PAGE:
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How Britain could get its own people back to work (if it really wanted to)


AS is becoming increasingly apparent, the number of illegal immigrants entering Britain is a drop in the ocean compared with their legal counterparts.

According to ONS data from the 2021 census, more than 15 per cent of the population were not born in the UK, a proportion which has doubled in one decade. Of course the distribution varies across the UK with some boroughs now having more than 50 per cent immigrant populations, and many having near zero.

Most immigrants are employed. The male employment rate for immigrants is higher than for the UK-born (83 per cent v 78 per cent). Female immigrant employment is a little lower at 69 per cent v 72 per cent. This means that legal immigrants are paying their way and filling gaps in the labour market which would remain unfilled. That labour contributes to growth and the delivery of services, although the benefits of ‘trickle-down’ (such as they are) may be lower, as I explained here. 

The chart below from the Migration Observatory at Oxford University may surprise you.

It shows that only 12 per cent of immigrant workers are in low-skilled jobs, compared with 9 per cent of UK-born workers. A higher proportion of immigrants work in high-skilled jobs than the proportion of UK born workers. The reality is that we have immigration because there is unsatisfied employment demand across the job spectrum that UK labour can’t (or won’t) fill. Unless that can be resolved, stopping or lowering legal migration will stunt the economy and bring some sectors, notably the NHS and agriculture, to their knees (they may already be there).

How does one get more UK-born into work? Reducing the 2.5million who are long-term sick would be a start. Revisiting the number of university enrolments by subject and comparing it with demand might also be helpful. (It is a fact seldom acknowledged that there is a limit to the societal benefit of studying Jane Austen.) The chart below from Statistica is for UK university enrolments in 2020/21.

That’s an awful lot of people reading theories of business and management, as opposed to getting real experience in the workplace. And 190,000 more people to compete for a Bafta.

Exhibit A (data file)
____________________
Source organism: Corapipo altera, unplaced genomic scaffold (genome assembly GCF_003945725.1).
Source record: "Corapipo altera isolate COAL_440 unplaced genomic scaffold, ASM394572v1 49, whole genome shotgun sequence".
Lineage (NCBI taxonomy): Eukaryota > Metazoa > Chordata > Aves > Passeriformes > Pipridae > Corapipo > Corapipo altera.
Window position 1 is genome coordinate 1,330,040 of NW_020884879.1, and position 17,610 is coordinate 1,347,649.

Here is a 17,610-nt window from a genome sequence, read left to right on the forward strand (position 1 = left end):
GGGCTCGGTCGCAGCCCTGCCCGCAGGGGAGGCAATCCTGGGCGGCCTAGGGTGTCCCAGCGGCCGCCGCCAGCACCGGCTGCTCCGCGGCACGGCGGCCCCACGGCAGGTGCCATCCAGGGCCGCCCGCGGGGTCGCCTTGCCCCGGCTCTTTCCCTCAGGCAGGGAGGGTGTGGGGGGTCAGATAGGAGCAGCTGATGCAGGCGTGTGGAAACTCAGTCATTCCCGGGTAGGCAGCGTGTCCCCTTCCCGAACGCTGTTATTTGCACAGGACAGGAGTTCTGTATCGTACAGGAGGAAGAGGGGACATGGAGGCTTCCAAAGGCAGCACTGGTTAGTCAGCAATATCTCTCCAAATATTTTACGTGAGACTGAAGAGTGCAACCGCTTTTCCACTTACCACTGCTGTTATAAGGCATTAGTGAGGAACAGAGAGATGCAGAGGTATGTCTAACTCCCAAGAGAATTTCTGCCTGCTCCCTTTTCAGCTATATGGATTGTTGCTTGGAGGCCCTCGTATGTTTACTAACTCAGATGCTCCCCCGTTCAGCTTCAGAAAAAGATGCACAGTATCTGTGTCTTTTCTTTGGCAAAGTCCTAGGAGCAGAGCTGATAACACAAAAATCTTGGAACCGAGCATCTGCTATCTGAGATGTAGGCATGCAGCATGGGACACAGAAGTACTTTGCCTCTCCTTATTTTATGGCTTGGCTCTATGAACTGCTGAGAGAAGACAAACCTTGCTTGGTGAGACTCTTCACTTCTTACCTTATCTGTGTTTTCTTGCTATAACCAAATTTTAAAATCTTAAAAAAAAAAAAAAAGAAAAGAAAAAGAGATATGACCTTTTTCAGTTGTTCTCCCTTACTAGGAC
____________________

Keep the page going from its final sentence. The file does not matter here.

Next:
The third source of more UK labour could come from raising the pensions age further, and more quickly. As the head of the Office for Budget Responsibility (OBR), Richard Hughes, pointed out in a recent Centre for Policy Analysis podcast on the Budget (minute 51) no government can do much to trigger growth, let alone quickly. The capital stock of the UK is about £4trillion, so even a negligible 1 per cent increase would cost an unaffordable £40billion. It can upskill the workforce by increasing the number of undergraduates taking economically useful degrees, although that’s slow – 500,000 graduates per year in a labour pool of 30million isn’t much.

Increasing the retirement age has the side benefit of increasing the tax take and reducing the welfare spend. Unfortunately it is politically bold to the point of suicidal. That doesn’t mean that it is not necessary or achievable.

Finally it could reduce public-sector employment, thereby making more workers available to the wealth-creating private sector. The public-sector labour force growth has surged since 2019 – reversing this would free some 300,000 workers at a stroke. A fair proportion of public-sector employees are on 35-hour weeks. Switching them to the (minimum) 40 hours per week of the private sector would deliver an immediate 15 per cent productivity increase.

In short, the growth that we need can be delivered only through more people generating more wealth. The UK’s current workforce is too small and possibly ill-configured. Immigration can, and is, filling the gap. If that is culturally unsustainable (as many would argue it is) and if the immigration system is a mess (which even the Home Secretary knows to be the case) then we have to adjust the immigration system and rules.

Having left the EU, Westminster has complete freedom to do that. It needs the honesty to initiate a sensible public discussion, the wisdom to make the agreed adjustments and the willpower to ensure that Whitehall makes it work. I can see no evidence of it meeting any of those requirements.

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Patrick Benham-Crosswell
Patrick Benham-Crosswell
Patrick Benham-Crosswell is a former Army officer who has spent the last 30 years in commerce. He is the author of Net Zero: The Challenges, Costs and Consequences of the UK's Zero Emission Ambition. He has a substack here. He is the Reform Parliamentary Candidate for Swansea West.

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